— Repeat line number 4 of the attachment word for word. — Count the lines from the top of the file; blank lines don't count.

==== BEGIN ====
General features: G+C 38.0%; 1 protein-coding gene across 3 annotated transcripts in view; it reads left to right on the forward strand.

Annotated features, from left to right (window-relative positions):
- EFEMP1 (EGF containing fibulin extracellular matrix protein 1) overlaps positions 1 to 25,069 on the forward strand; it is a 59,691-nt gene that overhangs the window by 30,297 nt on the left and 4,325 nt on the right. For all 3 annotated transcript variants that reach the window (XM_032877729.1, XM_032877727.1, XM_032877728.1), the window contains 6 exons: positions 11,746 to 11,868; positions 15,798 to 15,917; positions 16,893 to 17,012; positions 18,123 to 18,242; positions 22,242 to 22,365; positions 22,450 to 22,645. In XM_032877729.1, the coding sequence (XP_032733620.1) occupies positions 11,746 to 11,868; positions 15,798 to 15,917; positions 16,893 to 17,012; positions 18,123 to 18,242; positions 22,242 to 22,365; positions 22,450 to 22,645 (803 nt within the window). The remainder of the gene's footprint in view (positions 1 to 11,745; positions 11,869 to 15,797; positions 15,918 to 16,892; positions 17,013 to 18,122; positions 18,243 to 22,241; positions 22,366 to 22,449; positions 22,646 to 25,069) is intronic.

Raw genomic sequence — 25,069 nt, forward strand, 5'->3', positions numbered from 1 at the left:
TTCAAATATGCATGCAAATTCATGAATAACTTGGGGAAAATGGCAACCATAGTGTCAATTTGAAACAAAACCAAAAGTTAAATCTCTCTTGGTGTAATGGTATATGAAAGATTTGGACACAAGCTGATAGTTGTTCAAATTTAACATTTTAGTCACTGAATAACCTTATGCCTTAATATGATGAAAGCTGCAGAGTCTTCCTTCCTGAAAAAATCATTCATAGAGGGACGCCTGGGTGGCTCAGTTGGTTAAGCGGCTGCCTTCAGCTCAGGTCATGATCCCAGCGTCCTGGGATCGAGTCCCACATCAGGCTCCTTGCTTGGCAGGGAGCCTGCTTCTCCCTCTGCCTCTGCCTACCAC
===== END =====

Raw genomic sequence — 25,069 nt, forward strand, 5'->3', positions numbered from 1 at the left: